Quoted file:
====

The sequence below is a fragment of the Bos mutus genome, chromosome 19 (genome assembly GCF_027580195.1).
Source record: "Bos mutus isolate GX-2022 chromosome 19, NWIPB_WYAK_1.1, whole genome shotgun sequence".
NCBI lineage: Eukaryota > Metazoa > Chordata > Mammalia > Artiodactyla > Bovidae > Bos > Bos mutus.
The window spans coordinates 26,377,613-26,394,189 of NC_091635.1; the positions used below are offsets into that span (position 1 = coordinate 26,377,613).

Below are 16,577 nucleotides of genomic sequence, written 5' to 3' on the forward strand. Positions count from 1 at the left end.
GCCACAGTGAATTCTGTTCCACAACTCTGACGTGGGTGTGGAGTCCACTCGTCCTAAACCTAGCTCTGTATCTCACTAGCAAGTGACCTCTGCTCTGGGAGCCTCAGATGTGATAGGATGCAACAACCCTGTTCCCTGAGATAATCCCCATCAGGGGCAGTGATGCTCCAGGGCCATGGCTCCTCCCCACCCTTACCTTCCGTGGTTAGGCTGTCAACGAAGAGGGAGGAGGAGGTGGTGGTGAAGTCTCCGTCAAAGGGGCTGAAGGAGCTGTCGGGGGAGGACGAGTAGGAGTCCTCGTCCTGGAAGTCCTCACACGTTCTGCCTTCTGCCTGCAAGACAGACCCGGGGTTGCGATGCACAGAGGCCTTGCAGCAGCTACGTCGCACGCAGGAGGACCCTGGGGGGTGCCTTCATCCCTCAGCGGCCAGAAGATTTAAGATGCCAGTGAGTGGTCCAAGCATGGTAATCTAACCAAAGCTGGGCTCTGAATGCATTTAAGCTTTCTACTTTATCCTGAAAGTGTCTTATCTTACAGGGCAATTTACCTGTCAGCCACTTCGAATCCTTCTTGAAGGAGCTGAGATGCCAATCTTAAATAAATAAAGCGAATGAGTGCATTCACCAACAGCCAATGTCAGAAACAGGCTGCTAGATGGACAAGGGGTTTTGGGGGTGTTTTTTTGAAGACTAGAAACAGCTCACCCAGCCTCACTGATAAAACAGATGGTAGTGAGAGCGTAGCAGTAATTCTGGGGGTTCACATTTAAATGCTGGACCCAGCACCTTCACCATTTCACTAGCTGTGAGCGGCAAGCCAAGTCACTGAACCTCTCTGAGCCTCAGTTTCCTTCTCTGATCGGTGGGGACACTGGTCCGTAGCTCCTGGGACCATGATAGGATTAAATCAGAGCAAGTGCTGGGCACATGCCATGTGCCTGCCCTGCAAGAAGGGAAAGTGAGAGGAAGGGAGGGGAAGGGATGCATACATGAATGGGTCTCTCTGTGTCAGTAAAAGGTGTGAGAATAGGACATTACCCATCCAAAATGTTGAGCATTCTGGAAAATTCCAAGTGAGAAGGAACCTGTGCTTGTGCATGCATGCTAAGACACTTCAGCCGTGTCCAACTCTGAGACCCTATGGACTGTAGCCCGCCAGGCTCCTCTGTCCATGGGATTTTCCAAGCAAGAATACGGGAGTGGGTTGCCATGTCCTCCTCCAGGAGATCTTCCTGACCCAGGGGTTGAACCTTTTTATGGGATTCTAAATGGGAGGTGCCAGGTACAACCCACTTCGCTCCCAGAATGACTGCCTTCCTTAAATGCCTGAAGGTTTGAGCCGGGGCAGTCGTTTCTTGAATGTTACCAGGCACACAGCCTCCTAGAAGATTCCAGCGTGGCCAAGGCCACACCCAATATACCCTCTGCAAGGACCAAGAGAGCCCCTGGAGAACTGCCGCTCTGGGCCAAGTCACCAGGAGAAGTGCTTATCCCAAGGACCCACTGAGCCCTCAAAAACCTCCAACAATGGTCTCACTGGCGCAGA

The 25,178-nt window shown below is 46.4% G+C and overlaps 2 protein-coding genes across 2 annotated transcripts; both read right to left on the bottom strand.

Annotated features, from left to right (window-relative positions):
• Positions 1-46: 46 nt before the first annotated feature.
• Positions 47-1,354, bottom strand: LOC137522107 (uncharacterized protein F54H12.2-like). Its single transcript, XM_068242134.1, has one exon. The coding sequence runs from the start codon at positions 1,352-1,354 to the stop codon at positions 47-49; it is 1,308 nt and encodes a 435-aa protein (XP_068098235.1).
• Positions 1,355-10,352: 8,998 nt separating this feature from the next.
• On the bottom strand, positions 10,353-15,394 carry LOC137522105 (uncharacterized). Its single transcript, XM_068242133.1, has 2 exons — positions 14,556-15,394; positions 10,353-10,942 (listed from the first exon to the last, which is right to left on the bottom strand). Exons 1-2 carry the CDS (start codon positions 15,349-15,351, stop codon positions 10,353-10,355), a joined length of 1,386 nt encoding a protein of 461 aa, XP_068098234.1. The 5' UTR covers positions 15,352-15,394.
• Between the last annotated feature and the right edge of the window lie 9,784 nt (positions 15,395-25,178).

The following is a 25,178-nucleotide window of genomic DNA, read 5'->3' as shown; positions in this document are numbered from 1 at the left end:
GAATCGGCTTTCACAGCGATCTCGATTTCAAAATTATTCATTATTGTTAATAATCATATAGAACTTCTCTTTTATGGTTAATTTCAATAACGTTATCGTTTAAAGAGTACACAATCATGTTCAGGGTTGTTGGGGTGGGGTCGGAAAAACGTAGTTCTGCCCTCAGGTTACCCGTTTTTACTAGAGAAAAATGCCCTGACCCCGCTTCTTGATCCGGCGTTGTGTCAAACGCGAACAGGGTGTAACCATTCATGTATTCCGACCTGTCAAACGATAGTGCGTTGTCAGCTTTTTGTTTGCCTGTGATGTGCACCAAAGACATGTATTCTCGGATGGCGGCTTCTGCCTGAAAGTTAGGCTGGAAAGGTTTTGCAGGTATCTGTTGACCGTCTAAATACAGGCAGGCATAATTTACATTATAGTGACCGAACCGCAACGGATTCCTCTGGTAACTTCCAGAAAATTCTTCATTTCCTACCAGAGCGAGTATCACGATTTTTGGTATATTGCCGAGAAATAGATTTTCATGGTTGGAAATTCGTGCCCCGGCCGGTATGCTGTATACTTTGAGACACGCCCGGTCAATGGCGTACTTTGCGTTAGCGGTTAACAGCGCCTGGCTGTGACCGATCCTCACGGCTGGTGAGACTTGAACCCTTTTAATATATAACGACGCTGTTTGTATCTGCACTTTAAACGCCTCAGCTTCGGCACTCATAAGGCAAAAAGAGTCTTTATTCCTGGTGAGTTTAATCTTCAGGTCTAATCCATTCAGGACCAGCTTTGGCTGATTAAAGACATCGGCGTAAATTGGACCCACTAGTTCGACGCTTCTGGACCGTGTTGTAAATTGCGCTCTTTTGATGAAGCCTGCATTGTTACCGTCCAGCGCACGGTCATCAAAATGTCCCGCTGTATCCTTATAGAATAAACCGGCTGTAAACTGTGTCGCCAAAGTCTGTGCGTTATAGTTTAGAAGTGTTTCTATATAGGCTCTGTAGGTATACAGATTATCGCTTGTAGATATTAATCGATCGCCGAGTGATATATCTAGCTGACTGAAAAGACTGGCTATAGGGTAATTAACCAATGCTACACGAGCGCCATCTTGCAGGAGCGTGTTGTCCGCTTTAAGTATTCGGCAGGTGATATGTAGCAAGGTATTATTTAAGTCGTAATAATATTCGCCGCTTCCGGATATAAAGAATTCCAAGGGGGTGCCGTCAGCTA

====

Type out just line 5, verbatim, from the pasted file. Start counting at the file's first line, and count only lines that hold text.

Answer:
Below are 16,577 nucleotides of genomic sequence, written 5' to 3' on the forward strand. Positions count from 1 at the left end.